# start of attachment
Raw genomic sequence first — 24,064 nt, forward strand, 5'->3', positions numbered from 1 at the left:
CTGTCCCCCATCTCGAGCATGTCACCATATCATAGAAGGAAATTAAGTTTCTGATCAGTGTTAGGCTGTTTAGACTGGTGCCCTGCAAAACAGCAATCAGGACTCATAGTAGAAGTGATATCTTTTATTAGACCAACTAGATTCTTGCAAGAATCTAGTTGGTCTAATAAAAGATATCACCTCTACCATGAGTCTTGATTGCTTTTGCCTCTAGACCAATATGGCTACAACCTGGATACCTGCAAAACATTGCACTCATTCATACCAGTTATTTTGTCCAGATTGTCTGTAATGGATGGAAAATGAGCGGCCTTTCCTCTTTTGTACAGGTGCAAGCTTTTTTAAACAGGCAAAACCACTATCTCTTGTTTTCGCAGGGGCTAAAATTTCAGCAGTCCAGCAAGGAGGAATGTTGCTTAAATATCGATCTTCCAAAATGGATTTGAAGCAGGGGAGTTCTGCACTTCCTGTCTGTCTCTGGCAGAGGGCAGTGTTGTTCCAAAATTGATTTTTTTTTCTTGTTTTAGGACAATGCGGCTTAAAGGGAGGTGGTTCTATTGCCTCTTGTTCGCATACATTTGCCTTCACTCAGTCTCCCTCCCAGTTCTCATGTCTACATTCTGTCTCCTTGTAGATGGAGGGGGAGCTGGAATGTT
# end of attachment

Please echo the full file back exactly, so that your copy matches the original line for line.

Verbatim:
Raw genomic sequence first — 24,064 nt, forward strand, 5'->3', positions numbered from 1 at the left:
CTGTCCCCCATCTCGAGCATGTCACCATATCATAGAAGGAAATTAAGTTTCTGATCAGTGTTAGGCTGTTTAGACTGGTGCCCTGCAAAACAGCAATCAGGACTCATAGTAGAAGTGATATCTTTTATTAGACCAACTAGATTCTTGCAAGAATCTAGTTGGTCTAATAAAAGATATCACCTCTACCATGAGTCTTGATTGCTTTTGCCTCTAGACCAATATGGCTACAACCTGGATACCTGCAAAACATTGCACTCATTCATACCAGTTATTTTGTCCAGATTGTCTGTAATGGATGGAAAATGAGCGGCCTTTCCTCTTTTGTACAGGTGCAAGCTTTTTTAAACAGGCAAAACCACTATCTCTTGTTTTCGCAGGGGCTAAAATTTCAGCAGTCCAGCAAGGAGGAATGTTGCTTAAATATCGATCTTCCAAAATGGATTTGAAGCAGGGGAGTTCTGCACTTCCTGTCTGTCTCTGGCAGAGGGCAGTGTTGTTCCAAAATTGATTTTTTTTTCTTGTTTTAGGACAATGCGGCTTAAAGGGAGGTGGTTCTATTGCCTCTTGTTCGCATACATTTGCCTTCACTCAGTCTCCCTCCCAGTTCTCATGTCTACATTCTGTCTCCTTGTAGATGGAGGGGGAGCTGGAATGTT